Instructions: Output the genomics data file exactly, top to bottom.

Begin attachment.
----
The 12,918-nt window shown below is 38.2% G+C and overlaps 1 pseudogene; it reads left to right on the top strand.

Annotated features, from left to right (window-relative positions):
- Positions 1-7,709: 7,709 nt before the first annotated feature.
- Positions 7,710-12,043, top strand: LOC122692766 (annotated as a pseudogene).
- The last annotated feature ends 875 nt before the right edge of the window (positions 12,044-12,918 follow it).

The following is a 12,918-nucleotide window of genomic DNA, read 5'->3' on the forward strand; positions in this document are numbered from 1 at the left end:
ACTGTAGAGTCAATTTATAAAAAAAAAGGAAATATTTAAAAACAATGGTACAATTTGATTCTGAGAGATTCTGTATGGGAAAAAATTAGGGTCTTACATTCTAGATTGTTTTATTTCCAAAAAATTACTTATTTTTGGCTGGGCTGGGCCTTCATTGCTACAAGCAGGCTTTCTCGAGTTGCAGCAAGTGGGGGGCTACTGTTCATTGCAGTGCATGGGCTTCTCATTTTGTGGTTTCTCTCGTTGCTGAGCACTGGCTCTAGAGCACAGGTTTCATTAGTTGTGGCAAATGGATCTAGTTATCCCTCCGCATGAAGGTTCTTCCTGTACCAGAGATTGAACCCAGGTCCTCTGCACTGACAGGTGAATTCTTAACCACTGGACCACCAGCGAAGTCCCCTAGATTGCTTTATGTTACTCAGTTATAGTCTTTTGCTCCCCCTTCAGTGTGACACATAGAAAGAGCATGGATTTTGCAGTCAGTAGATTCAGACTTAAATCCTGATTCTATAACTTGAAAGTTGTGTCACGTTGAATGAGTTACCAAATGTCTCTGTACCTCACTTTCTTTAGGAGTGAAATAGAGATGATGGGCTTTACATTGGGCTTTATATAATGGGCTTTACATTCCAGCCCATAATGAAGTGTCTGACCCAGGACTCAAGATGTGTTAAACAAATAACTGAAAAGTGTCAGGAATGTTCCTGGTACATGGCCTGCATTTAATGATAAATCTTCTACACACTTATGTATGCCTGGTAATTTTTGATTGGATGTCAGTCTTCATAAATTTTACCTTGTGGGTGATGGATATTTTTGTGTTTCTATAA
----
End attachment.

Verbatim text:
The 12,918-nt window shown below is 38.2% G+C and overlaps 1 pseudogene; it reads left to right on the top strand.

Annotated features, from left to right (window-relative positions):
- Positions 1-7,709: 7,709 nt before the first annotated feature.
- Positions 7,710-12,043, top strand: LOC122692766 (annotated as a pseudogene).
- The last annotated feature ends 875 nt before the right edge of the window (positions 12,044-12,918 follow it).

The following is a 12,918-nucleotide window of genomic DNA, read 5'->3' on the forward strand; positions in this document are numbered from 1 at the left end:
ACTGTAGAGTCAATTTATAAAAAAAAAGGAAATATTTAAAAACAATGGTACAATTTGATTCTGAGAGATTCTGTATGGGAAAAAATTAGGGTCTTACATTCTAGATTGTTTTATTTCCAAAAAATTACTTATTTTTGGCTGGGCTGGGCCTTCATTGCTACAAGCAGGCTTTCTCGAGTTGCAGCAAGTGGGGGGCTACTGTTCATTGCAGTGCATGGGCTTCTCATTTTGTGGTTTCTCTCGTTGCTGAGCACTGGCTCTAGAGCACAGGTTTCATTAGTTGTGGCAAATGGATCTAGTTATCCCTCCGCATGAAGGTTCTTCCTGTACCAGAGATTGAACCCAGGTCCTCTGCACTGACAGGTGAATTCTTAACCACTGGACCACCAGCGAAGTCCCCTAGATTGCTTTATGTTACTCAGTTATAGTCTTTTGCTCCCCCTTCAGTGTGACACATAGAAAGAGCATGGATTTTGCAGTCAGTAGATTCAGACTTAAATCCTGATTCTATAACTTGAAAGTTGTGTCACGTTGAATGAGTTACCAAATGTCTCTGTACCTCACTTTCTTTAGGAGTGAAATAGAGATGATGGGCTTTACATTGGGCTTTATATAATGGGCTTTACATTCCAGCCCATAATGAAGTGTCTGACCCAGGACTCAAGATGTGTTAAACAAATAACTGAAAAGTGTCAGGAATGTTCCTGGTACATGGCCTGCATTTAATGATAAATCTTCTACACACTTATGTATGCCTGGTAATTTTTGATTGGATGTCAGTCTTCATAAATTTTACCTTGTGGGTGATGGATATTTTTGTGTTTCTATAA